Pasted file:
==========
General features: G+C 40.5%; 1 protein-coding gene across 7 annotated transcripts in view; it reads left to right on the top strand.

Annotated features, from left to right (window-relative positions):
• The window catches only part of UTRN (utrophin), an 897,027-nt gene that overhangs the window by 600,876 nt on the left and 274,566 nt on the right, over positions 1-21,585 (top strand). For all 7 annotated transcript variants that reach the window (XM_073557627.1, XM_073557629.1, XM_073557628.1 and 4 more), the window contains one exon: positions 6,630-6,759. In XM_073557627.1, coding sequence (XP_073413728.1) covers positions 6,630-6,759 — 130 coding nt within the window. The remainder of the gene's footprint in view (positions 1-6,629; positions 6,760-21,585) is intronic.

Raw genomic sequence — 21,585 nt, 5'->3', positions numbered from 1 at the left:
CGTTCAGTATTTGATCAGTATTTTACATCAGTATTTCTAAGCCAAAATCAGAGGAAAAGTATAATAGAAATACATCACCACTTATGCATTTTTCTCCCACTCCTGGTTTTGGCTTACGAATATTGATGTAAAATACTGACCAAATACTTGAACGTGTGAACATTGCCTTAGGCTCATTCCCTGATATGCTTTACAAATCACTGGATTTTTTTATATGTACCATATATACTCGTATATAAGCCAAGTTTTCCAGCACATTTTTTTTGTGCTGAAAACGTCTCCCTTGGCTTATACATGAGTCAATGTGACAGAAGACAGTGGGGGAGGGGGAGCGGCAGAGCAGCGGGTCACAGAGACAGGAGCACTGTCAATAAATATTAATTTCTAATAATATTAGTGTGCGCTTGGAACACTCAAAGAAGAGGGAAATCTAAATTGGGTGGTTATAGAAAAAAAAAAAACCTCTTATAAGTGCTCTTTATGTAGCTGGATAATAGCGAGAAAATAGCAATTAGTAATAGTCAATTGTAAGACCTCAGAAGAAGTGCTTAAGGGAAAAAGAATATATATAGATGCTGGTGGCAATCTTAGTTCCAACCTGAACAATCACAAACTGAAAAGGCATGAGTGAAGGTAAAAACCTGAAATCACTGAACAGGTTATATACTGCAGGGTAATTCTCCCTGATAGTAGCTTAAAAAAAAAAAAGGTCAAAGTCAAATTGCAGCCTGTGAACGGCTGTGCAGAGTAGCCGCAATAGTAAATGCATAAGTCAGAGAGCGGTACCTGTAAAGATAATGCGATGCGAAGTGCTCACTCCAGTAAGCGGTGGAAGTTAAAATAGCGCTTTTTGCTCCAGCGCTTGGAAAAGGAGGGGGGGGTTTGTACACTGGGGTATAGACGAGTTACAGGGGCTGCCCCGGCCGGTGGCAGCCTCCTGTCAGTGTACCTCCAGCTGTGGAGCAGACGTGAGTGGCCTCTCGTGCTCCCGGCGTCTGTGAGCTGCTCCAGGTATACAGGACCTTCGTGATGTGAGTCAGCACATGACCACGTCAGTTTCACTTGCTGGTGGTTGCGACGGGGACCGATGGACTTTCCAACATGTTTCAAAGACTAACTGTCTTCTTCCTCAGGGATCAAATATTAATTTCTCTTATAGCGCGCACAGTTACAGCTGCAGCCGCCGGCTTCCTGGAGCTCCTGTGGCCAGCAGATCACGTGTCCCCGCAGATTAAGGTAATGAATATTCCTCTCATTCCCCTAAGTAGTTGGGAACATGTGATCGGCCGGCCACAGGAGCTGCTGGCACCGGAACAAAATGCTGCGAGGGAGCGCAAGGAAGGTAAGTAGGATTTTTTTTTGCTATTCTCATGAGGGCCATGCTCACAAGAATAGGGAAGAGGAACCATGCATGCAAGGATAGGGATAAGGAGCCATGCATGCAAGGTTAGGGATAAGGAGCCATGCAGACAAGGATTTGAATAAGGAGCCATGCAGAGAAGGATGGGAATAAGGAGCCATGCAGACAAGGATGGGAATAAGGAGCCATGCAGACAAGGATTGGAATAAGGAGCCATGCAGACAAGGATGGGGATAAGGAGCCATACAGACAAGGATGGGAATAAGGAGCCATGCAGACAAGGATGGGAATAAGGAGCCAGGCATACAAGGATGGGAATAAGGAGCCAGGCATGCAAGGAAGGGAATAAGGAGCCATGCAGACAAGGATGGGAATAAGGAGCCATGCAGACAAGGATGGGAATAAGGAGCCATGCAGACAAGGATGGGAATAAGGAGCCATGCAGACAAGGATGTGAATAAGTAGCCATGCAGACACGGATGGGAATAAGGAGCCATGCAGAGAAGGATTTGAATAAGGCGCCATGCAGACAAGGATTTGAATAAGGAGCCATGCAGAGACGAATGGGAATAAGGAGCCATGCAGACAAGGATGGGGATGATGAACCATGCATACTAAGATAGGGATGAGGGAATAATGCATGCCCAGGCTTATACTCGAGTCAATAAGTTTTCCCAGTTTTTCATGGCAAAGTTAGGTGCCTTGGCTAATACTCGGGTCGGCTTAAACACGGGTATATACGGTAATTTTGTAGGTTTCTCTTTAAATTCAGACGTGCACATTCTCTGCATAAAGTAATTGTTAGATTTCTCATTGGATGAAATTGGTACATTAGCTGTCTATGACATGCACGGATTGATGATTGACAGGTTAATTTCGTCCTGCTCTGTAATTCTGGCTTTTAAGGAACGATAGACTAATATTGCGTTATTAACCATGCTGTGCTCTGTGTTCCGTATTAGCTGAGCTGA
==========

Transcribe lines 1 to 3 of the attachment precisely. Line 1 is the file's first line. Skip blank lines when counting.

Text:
General features: G+C 40.5%; 1 protein-coding gene across 7 annotated transcripts in view; it reads left to right on the top strand.

Annotated features, from left to right (window-relative positions):
• The window catches only part of UTRN (utrophin), an 897,027-nt gene that overhangs the window by 600,876 nt on the left and 274,566 nt on the right, over positions 1-21,585 (top strand). For all 7 annotated transcript variants that reach the window (XM_073557627.1, XM_073557629.1, XM_073557628.1 and 4 more), the window contains one exon: positions 6,630-6,759. In XM_073557627.1, coding sequence (XP_073413728.1) covers positions 6,630-6,759 — 130 coding nt within the window. The remainder of the gene's footprint in view (positions 1-6,629; positions 6,760-21,585) is intronic.